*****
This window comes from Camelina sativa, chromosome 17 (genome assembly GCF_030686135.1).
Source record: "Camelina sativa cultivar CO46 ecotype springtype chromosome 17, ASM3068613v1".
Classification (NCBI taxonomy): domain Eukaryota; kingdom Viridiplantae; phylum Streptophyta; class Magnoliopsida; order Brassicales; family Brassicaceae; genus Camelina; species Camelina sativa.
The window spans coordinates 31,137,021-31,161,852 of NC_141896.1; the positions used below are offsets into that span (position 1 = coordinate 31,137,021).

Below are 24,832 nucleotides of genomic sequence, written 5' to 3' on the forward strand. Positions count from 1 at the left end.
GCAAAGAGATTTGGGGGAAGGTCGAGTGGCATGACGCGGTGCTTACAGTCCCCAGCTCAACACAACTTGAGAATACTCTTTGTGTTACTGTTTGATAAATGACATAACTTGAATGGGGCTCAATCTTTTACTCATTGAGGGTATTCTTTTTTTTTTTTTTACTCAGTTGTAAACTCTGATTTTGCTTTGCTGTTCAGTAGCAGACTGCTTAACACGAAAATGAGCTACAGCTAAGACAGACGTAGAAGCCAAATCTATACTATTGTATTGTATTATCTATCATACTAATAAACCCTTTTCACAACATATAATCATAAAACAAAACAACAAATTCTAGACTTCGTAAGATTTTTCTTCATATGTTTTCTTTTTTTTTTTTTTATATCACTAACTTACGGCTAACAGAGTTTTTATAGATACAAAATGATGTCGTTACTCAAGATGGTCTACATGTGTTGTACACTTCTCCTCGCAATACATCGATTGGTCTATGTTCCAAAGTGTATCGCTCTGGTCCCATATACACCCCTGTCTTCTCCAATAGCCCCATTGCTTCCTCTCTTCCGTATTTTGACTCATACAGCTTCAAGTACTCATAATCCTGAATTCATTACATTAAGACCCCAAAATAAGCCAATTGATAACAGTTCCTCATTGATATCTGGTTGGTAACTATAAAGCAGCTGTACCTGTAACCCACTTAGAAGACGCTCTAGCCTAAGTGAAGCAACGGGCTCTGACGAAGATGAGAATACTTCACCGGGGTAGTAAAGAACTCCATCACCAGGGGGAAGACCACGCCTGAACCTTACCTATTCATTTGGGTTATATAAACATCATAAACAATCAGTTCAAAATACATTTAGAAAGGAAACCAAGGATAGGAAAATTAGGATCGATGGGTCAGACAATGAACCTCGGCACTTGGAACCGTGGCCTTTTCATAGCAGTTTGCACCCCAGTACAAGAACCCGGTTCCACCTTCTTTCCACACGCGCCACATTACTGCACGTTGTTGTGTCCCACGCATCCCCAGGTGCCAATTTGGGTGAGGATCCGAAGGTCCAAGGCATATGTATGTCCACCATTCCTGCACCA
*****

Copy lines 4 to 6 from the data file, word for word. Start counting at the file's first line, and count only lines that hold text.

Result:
The window spans coordinates 31,137,021-31,161,852 of NC_141896.1; the positions used below are offsets into that span (position 1 = coordinate 31,137,021).

Below are 24,832 nucleotides of genomic sequence, written 5' to 3' on the forward strand. Positions count from 1 at the left end.
GCAAAGAGATTTGGGGGAAGGTCGAGTGGCATGACGCGGTGCTTACAGTCCCCAGCTCAACACAACTTGAGAATACTCTTTGTGTTACTGTTTGATAAATGACATAACTTGAATGGGGCTCAATCTTTTACTCATTGAGGGTATTCTTTTTTTTTTTTTTACTCAGTTGTAAACTCTGATTTTGCTTTGCTGTTCAGTAGCAGACTGCTTAACACGAAAATGAGCTACAGCTAAGACAGACGTAGAAGCCAAATCTATACTATTGTATTGTATTATCTATCATACTAATAAACCCTTTTCACAACATATAATCATAAAACAAAACAACAAATTCTAGACTTCGTAAGATTTTTCTTCATATGTTTTCTTTTTTTTTTTTTTATATCACTAACTTACGGCTAACAGAGTTTTTATAGATACAAAATGATGTCGTTACTCAAGATGGTCTACATGTGTTGTACACTTCTCCTCGCAATACATCGATTGGTCTATGTTCCAAAGTGTATCGCTCTGGTCCCATATACACCCCTGTCTTCTCCAATAGCCCCATTGCTTCCTCTCTTCCGTATTTTGACTCATACAGCTTCAAGTACTCATAATCCTGAATTCATTACATTAAGACCCCAAAATAAGCCAATTGATAACAGTTCCTCATTGATATCTGGTTGGTAACTATAAAGCAGCTGTACCTGTAACCCACTTAGAAGACGCTCTAGCCTAAGTGAAGCAACGGGCTCTGACGAAGATGAGAATACTTCACCGGGGTAGTAAAGAACTCCATCACCAGGGGGAAGACCACGCCTGAACCTTACCTATTCATTTGGGTTATATAAACATCATAAACAATCAGTTCAAAATACATTTAGAAAGGAAACCAAGGATAGGAAAATTAGGATCGATGGGTCAGACAATGAACCTCGGCACTTGGAACCGTGGCCTTTTCATAGCAGTTTGCACCCCAGTACAAGAACCCGGTTCCACCTTCTTTCCACACGCGCCACATTACTGCACGTTGTTGTGTCCCACGCATCCCCAGGTGCCAATTTGGGTGAGGATCCGAAGGTCCAAGGCATATGTATGTCCACCATTCCTGCACCA